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One State Has Massive Measles Outbreak - Anti-Vaxxers Are Likely To Blame

According to the Centers for Disease Control, in 1912, the measles were nationally notified as an infectious disease in the U.S., requiring all health care providers and labs to report diagnosed cases. On average, 6,000 people died every year of the disease. By the 1960s, 3 to 4 million were infected every year, including almost every child. Nearly 50,000 were hospitalized. Approximately 4,000 of them would suffer from a dangerous measles side effect, encephalitis (brain swelling), and nearly 500 children died every year from the common childhood disease.

When vaccines were developed, health care providers breathed a sigh of relief. In 1978, the Centers for Disease Control set a goal to eradicate the disease by 1982. They didn't meet the goal, but cases of measles, as well as complications and deaths from it, dropped dramatically.

Now, measles are on the rise again, and they're back with a vengeance.

Minnesota is being hit particularly hard by the disease. In 2017, there have already been 75 cases of the measles. Of those who have contracted the disease, only three are adults.

Seventy-five may not seem like a lot compared to the 1960s, but for a disease that was supposed to have been eliminated more than 30 years ago, it is a lot. Minnesota has more cases than the rest of the U.S. combined.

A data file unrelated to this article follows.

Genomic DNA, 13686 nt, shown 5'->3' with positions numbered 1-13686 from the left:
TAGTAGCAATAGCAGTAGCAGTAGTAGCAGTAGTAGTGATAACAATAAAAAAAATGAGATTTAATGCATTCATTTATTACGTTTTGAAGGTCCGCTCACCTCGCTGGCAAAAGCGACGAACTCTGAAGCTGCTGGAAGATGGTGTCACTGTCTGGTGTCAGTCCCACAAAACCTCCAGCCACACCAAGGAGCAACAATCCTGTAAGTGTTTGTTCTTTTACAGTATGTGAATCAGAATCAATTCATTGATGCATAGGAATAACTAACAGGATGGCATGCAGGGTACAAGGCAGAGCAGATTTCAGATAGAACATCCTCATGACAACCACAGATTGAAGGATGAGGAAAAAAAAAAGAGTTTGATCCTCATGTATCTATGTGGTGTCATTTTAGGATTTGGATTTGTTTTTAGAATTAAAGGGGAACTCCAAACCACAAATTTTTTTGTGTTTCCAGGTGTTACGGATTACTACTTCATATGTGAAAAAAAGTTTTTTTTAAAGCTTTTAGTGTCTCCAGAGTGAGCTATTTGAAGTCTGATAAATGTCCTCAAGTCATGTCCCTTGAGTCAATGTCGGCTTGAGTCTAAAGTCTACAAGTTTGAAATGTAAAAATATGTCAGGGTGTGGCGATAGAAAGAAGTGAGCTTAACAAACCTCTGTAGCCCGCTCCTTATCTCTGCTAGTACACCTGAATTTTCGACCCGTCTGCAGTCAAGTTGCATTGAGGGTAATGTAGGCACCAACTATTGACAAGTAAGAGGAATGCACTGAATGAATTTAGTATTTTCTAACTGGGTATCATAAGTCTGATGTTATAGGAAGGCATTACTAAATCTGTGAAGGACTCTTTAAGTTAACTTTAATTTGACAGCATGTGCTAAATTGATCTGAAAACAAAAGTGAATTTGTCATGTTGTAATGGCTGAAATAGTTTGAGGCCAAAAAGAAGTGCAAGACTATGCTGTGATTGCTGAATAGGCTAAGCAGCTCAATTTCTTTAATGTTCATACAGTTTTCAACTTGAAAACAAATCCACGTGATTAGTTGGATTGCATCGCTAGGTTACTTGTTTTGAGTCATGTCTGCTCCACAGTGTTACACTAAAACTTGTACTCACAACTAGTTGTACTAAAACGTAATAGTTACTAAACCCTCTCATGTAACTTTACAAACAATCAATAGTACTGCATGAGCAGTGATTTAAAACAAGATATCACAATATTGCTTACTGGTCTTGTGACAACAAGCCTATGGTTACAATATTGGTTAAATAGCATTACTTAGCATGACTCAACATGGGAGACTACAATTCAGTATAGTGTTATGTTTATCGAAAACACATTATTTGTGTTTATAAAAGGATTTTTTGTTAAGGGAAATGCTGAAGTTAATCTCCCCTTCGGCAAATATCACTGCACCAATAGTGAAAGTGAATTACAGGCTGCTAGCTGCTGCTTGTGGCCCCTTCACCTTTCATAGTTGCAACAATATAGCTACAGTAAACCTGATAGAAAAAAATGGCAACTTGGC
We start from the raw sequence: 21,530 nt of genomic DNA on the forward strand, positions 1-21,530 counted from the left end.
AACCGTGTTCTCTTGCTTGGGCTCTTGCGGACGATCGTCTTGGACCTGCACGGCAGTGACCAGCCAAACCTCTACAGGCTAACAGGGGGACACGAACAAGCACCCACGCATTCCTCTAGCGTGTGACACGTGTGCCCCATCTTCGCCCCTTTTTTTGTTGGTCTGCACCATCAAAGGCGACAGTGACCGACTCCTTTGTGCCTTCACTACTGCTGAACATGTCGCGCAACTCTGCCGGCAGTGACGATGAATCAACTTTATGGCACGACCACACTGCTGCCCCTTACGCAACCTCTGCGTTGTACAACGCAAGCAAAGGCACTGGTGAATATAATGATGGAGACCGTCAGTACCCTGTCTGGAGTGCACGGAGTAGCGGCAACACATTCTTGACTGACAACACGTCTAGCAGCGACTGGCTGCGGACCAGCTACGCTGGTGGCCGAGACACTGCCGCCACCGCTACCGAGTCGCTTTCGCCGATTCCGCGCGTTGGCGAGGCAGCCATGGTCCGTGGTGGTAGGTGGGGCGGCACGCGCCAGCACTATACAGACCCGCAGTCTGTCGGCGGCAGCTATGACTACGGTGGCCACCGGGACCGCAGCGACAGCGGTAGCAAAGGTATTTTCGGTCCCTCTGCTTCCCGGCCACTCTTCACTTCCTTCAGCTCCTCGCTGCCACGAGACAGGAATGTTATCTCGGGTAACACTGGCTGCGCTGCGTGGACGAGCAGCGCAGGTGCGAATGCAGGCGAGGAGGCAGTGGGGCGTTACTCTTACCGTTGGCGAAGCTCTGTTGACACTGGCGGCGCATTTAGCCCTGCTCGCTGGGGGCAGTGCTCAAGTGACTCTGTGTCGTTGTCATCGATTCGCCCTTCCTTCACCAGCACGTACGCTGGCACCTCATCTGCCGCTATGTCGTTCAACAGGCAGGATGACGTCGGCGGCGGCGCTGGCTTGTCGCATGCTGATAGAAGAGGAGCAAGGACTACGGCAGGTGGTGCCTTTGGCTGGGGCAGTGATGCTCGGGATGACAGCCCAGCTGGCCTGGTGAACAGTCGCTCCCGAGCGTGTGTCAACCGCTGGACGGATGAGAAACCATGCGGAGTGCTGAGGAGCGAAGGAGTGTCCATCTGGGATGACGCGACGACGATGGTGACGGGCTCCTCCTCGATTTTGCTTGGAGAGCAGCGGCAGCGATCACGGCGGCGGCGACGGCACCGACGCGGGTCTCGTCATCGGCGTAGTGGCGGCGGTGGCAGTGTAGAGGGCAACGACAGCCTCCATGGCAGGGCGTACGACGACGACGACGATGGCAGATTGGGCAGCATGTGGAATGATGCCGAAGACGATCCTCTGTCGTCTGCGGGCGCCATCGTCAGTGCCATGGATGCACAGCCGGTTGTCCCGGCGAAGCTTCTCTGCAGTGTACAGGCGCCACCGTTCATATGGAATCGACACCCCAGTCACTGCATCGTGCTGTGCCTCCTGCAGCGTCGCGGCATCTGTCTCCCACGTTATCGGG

According to the CDC, the anti-vaccination movement is the cause of the comeback. Some 92 percent of those who contracted the measles this year were unvaccinated. “Many of the cases could have been prevented if people had gotten vaccinated," said Kristen Ehresmann, director of the Infectious Disease Epidemiology, Prevention, and Control Division at the state's Department of Health, reports CNN.

“There is no antiviral medicine against measles. All we can do is provide IV fluids, oxygen and support and hope they survive," Ehresmann added, noting that the disease can cause permanent damage to the lungs and brain.

So-called 'anti-vax' groups try to frighten parents by touting false or outdated information about the seriousness of measles, and the dangers of vaccinations. Parents mistrustful of corporations believe pharmacies and the government are putting children's lives at risk to earn money through vaccinations. What the parents sucked in by the propaganda fail to realize, however, is that anti-vaxxing is a lucrative business as well, hoping to make money from parents at the risk of their children.

The outbreak in Minnesota is believed to have begun in a small Somali refugee community about a decade ago. According to Fox News, anti-vax advocates went into the community touting studies about autism being linked to vaccines. The problem is that the work of Andrew Wakefield, the researcher who made the claim, has been completely debunked.

Unfortunately, vaccination rates in the community plummeted, and now cases of the measles are rising.

Source: Independent Journal Review
Photo: YouTube

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